Control Journal, Step 12: Address Book

The next section we are going to build in our Control Journal is our address book. This is not something to obsess about; it will take months to get it complete. The first thing to do is add the ABC dividers and put a sheet of paper between each alphabet letter. This does not have to be a specially formatted sheet with a line for name, address, phone number, cell phone, e-mail address, who the person is, etc. Just list the criteria you want to have for each person across the top of the page so you don’t forget it.

Don’t forget to list under someone’s name who they are to you. This is very important, because we forget why we put someone in your address book. An example is the name of a repairperson; if you don’t put “appliance repairman” in the entry, you will look at it one day and say, “Who is this person?” You can also add personal information for acquaintances, such as the names of their children and spouse. After you make an entry, just draw a line under it. This does not have to be fancy, just understandable. Use a pencil, and be sure to print the names clearly. As you add names and addresses, you may want to cross reference their name with who they are by putting the name under “Repairman” with the expertise. You don’t have to put all the information, just the name. You have already entered it once. This will save you from having to look through the whole address book. It may not be a problem with only a few names and addresses, but eventually you will have several entries in your address book.

Even if you have a digital address book, this is a hard copy that can be accessed easily. Your family will love having all the names and addresses in one spot instead of on little slips of paper stuffed in the drawer by the telephone. I do not expect you to spend all day entering your addresses and phone numbers; set a timer for 15 minutes and get it ready to make the entries. Then from time to time on your desk day (which you planned for in Step 11), you can enter the information. As you run across the tiny pieces of paper with addresses you want to keep, put them in your control journal. This does not mean get sidetracked from your task at hand of decluttering or whatever you are doing at the time; simply set them aside on your desk to add the next time you work on your control journal. If you have to write down an address, do it in the address book right then instead of on any ol’ piece of scrap paper.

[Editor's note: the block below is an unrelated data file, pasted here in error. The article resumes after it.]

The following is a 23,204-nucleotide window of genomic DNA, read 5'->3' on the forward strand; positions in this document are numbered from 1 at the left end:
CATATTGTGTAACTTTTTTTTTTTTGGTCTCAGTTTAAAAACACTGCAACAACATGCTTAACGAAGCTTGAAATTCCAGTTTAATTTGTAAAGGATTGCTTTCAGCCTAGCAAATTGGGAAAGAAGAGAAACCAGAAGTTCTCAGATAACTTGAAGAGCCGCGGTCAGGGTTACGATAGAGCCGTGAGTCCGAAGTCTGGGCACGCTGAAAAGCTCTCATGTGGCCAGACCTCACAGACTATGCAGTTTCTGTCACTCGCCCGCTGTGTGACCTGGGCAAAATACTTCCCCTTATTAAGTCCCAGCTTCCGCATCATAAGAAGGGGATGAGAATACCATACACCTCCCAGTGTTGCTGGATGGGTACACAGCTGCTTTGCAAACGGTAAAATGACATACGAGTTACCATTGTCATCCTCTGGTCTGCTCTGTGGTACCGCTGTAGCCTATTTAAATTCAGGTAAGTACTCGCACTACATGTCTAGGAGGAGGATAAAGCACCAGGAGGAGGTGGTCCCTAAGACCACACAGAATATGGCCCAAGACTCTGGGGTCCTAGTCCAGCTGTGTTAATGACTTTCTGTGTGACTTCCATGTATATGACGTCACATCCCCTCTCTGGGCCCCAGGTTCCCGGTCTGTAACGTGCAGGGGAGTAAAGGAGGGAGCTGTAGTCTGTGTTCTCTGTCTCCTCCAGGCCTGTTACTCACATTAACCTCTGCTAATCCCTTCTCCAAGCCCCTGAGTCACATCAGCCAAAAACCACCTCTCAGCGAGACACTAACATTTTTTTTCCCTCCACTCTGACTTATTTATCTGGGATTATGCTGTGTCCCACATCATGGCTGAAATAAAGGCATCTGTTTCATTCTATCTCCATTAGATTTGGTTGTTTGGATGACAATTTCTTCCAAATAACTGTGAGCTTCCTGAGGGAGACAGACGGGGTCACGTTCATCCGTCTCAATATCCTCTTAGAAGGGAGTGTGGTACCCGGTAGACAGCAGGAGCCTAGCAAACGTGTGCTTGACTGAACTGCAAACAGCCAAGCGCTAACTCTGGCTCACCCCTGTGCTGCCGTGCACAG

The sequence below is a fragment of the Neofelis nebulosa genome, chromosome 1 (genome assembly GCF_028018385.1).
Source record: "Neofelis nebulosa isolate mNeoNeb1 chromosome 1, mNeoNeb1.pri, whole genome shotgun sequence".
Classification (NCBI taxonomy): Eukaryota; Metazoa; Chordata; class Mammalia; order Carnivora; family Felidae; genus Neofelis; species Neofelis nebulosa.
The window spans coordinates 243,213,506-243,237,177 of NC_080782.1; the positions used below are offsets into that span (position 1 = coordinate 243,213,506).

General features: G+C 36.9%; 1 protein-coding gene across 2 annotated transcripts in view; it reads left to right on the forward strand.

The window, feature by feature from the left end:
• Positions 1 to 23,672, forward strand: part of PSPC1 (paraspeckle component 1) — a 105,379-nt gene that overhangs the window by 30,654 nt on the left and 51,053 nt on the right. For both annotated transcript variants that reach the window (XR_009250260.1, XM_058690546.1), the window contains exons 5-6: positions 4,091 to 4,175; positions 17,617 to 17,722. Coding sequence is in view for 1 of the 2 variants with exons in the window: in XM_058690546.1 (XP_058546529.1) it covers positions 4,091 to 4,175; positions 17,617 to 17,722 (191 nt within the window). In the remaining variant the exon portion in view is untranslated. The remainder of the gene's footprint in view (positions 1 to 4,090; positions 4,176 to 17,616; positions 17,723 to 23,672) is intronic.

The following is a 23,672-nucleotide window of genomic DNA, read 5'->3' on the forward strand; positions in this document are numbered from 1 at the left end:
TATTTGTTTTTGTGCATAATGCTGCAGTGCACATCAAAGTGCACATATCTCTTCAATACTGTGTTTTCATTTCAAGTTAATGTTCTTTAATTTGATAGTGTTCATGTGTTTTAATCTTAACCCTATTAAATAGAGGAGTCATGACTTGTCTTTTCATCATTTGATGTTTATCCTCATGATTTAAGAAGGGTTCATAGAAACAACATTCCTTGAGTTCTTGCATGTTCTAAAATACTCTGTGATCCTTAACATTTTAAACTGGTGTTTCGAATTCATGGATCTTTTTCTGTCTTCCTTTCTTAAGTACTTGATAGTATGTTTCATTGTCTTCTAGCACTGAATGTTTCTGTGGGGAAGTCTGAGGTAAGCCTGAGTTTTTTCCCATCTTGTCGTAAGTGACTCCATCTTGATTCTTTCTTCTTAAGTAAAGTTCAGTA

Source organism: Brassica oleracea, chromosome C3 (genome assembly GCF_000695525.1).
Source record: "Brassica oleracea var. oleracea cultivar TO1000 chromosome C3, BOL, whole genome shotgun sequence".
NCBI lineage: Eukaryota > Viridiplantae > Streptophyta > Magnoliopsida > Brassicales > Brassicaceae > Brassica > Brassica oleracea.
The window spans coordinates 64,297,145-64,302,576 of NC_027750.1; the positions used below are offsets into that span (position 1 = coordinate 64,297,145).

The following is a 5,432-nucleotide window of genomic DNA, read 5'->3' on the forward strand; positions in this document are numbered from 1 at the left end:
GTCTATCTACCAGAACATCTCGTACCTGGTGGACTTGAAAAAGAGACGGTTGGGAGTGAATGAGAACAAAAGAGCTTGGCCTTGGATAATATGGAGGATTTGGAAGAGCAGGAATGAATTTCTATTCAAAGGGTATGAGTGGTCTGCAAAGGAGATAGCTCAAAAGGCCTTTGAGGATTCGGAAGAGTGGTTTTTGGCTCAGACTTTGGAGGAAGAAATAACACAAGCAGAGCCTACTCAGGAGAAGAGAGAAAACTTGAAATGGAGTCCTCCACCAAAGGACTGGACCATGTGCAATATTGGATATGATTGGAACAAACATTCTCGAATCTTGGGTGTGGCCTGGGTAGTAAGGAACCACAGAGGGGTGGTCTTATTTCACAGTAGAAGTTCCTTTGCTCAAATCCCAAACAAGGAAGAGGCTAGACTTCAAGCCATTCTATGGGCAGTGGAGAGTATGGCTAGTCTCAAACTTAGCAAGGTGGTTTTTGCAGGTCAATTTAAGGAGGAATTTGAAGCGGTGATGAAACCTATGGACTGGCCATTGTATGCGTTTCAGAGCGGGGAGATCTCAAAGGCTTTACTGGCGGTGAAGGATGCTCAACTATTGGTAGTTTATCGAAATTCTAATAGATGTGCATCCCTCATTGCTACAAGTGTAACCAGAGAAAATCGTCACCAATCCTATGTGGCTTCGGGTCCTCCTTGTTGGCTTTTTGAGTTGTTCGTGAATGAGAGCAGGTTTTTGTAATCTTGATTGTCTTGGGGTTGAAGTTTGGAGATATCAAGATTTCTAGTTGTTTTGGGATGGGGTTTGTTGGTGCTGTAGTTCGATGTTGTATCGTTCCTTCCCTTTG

This address book is going to be such a blessing when you need to send greeting cards, invitations, or calling community meetings. It will also help to reduce the chaos and stress in your life. Having everything in one place and keeping it handy will save many hours of searching for a name and address on that torn piece of paper that you know you put in a SAFE place.

Once you have filled out your address book, you’re ready for step thirteen!

Back to the FLYing Lesson for building a Control Journal.

 

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